After reading this book, we do a Science activity to demonstrate how ducks waterproof their feathers. In Nicola Davies book, she explains how ducks have a special oil gland right above their tail, and when they 'preen' or clean themselves with their beaks, they spread this oil all over their feathers and they become water proof. I usually have the children cut out a duck pattern from a paper grocery bag to use for this activity. But this year, I found a great freebie here  by Jaclyn McCullough at her TPT store. I printed out this page on cardstock and the activity worked well, plus the children could label the parts of the duck on the paper before we did the activity.

After the children label the duck's parts, I have them dab a bit of vegetable oil on the duck's back.  Then, they spray water on the duck with a spray bottle and see that where the special oil is, the water beads up and doesn't soak through the duck like it does where there is not the special oil. I let the children tape on a feather to their duck just for fun.   I staple a little paper onto the duck with an explanation of what we learned about how ducks' special oil glands help them become waterproof when they preen, so parents can help the child remember the process when the child explains it at home.
Thank you, Jaclyn, for this duck! 

Now for the details!

The children have been doing very well adding details to their illustrations. Now we are working on adding details in writing.  I tell them that a detail gives the reader more information, and 'information' is something that the reader knows. For example, I could say, "I am thinking of a number." I ask what number I am thinking of, and of course,  the children come up with 17 different answers.   Then I say, "I am thinking of a number that you write with a one and a zero, that rhymes with 'men.' "  All hands go up with the right answer! (Hopefully! :)    They "turn and talk " to teach a friend what a 'details'  are and what 'information' is.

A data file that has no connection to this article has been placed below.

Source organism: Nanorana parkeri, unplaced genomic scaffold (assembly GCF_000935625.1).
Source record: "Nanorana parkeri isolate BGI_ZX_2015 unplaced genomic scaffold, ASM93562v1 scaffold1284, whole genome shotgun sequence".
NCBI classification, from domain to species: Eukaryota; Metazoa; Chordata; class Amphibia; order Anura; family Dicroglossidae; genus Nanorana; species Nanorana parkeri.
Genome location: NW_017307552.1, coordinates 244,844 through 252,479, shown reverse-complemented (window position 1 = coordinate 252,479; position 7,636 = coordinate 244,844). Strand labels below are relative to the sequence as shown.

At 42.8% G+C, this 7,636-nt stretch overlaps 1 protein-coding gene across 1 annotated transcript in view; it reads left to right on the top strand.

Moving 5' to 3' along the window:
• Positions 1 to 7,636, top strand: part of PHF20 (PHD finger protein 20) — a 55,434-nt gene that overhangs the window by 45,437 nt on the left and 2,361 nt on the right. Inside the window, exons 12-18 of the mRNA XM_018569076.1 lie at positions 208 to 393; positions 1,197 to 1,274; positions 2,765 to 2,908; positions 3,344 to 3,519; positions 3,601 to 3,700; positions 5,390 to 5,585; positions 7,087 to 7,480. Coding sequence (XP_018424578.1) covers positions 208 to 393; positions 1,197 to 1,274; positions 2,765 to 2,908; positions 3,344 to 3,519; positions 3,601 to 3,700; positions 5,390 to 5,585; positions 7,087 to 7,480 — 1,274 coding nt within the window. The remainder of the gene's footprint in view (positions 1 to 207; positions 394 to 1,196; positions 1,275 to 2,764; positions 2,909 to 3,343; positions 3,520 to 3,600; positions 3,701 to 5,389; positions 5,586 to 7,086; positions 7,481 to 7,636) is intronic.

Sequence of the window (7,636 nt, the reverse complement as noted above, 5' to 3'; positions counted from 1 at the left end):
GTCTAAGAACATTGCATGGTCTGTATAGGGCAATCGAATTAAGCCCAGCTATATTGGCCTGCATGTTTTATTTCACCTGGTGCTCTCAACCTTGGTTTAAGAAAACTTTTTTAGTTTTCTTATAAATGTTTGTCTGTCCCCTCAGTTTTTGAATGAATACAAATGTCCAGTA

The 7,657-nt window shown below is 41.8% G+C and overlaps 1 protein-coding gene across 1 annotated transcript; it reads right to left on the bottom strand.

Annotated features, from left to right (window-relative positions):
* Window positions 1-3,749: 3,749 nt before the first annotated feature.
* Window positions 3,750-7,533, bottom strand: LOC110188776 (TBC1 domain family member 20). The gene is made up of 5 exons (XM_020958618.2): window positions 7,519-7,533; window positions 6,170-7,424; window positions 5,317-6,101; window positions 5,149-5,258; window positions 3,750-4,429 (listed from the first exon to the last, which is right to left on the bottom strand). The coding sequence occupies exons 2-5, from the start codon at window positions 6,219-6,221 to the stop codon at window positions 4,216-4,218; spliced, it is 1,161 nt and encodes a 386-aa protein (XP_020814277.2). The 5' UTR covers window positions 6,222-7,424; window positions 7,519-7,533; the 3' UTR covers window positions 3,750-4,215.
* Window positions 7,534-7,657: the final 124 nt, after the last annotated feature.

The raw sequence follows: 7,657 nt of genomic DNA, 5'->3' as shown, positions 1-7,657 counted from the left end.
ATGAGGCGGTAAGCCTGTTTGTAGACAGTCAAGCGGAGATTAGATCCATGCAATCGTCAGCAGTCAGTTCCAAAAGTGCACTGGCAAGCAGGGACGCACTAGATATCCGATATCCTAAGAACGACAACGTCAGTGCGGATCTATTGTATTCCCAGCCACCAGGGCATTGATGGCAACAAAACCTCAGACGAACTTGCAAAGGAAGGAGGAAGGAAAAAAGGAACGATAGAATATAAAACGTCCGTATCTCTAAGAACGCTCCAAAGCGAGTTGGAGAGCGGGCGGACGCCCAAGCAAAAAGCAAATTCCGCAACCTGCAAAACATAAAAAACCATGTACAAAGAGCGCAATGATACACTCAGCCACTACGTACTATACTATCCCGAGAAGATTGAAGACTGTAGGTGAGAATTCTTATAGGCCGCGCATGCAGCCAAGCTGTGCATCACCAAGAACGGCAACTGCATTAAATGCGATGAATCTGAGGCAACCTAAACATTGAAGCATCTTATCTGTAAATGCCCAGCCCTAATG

We play 'The Detail Game.'  If a detail applies to the student, he/she stands.  I start by saying, "I am thinking of a person," so everyone is standing.  Next I may add a detail like, "This person is a girl."  Then, "This girl has short hair," "This girl has a pink striped shirt," etc until only one student is standing because I have given so many details that we figured out who I was describing.
Next, I  have the children close their eyes and picture the sentence that I say.  I say, "I see a tree."  I ask several students what they pictured in their heads, and all are different.  Then I have them close their eyes again and describe several scenes with details:  "I see a Christmas tree decorated with colored lights, lots of candy canes, and a bright gold star on top." or "I see a tall maple tree with read and yellow leaves blowing in the fall wind on a sunny day."  You get the idea.  ;)  We talk about how with more details everyone can make a picture in their mind that is similar.  They  love this activity.  Then, you can choose a student to try telling a descriptive sentence for everyone to visualize.